Facebook’s New “Reactions” are Not What Users Wanted

Over the past year, Facebook users have been lobbying for a “Dislike” button to express their feelings about unwanted or distasteful posts. Well, the message got through to Facebook, but it did not have the outcome the users wanted. Instead of a “Dislike” button—which was all that was asked for—five other buttons now accompany the lonely “Like” button: “love,” “wow,” “haha,” “angry,” and “crying.” While the “angry” emoji button is close in meaning to the desired “Dislike” button, it does not quite hit the mark.

These new and “improved” ways to respond to posts are not only unnecessary but also unwanted. When the notice came through that Facebook was adding the reactions, Dislike This News asked, “Where is the Dislike button?” Many users feel the same way. An “Official ‘Dislike Button’ Request” page was put up on the site and has over 9,000 followers. As an alternative solution, people are simply putting an upside-down picture of Facebook’s “Like” button in the comments as a way to dislike a post. These emoji buttons are completely redundant to the emojis users can already put in their comments to posts. When people respond to posts, it is more useful to place the desired emoji next to the phrase or comment it goes with rather than creating a generalized “reaction” to the post that has no explanation or meaning to the poster. The users were lobbying for a simple way to dislike a post, not a tab full of “reactions.” Facebook has gone a bit too far with this “improvement” and did not listen to what the users actually wanted; rather, it decided it would take the users’ ideas and perform a nosedive in the form of useless and annoying emojis.

In addition, the comments section is getting closer and closer to negligibility with these new emoji reactions to posts. Now, rather than posting a full comment and allowing for lively discussion about a post, users are simply hitting whatever “reaction” they want and moving on to the next one. It may be that soon, people will stop writing about the posts at all and just click the appropriate reaction emoji. This discourages not only intelligent conversation and debate but also relationship building based on likes and dislikes. The truth is that emojis have been done to death. Users can put them in their text messages on their phones, their Messenger app on Facebook, and the comments section on Facebook, and now they do not even have to use words anymore to express what they feel about a post! Emojis are everywhere, and they are slowly but surely eroding our ability to communicate with words—with legitimate, clear ideas and opinions. It is one thing to add an emoji to emphasize the tone of the words in the comment or message; it is quite another to use emojis as the sole means of expression.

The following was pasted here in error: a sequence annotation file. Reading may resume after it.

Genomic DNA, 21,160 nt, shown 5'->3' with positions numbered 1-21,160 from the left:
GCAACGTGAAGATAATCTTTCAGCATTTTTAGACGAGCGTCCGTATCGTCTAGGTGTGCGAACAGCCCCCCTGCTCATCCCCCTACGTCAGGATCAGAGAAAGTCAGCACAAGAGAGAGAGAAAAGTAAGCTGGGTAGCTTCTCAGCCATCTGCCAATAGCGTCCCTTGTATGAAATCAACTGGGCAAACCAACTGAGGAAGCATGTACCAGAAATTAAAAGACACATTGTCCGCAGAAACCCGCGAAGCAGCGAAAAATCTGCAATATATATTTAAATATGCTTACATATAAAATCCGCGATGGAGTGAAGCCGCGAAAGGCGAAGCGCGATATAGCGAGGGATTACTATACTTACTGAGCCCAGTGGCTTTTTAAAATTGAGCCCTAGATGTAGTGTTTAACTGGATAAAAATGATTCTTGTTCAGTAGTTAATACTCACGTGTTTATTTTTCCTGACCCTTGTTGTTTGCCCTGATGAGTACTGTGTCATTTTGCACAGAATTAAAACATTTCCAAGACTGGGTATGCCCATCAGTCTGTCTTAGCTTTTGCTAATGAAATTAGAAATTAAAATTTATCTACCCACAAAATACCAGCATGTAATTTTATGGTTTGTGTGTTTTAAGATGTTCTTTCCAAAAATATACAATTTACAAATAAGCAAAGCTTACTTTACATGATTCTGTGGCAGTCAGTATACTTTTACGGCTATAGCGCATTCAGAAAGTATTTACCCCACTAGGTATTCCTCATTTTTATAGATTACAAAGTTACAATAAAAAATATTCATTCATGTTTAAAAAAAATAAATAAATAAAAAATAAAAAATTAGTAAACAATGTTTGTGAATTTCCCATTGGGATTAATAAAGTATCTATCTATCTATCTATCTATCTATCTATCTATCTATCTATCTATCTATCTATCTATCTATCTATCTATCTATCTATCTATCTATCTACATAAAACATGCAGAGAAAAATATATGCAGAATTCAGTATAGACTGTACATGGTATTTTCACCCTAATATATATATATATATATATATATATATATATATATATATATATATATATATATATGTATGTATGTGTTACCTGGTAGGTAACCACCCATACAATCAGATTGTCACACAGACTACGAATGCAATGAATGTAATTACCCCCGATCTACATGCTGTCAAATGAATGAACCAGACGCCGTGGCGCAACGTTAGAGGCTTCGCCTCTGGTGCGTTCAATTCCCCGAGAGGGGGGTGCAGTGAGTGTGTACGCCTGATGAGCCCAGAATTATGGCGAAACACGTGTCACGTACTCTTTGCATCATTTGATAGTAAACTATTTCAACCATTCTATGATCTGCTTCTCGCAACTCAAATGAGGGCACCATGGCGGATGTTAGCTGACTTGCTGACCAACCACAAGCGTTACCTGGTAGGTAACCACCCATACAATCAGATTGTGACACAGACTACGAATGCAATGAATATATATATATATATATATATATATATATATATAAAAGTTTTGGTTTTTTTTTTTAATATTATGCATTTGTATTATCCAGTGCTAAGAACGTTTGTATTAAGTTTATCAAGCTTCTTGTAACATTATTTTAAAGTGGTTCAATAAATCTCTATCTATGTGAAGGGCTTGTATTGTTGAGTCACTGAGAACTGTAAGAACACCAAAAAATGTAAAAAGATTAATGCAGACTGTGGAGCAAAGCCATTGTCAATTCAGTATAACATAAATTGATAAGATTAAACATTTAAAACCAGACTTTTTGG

This update, overall, is not a sign of progress on Facebook’s part. In fact, it is a step backward from the advancement of improved ways of sharing ideas with each other. Truly, social media is a way for people to establish and maintain long-lasting relationships and network with possible employers or clients. Adding these emoji buttons does not improve or encourage effective communication among users. Instead, it allows people to rush through posts and give their superficial reactions to them without giving the people who took the time to write, sing, paint, or Photoshop the benefit of a few thoughtful comments. Progress is finding a more effective means of communication. Emojis are not progress; they are a devolution of communication.

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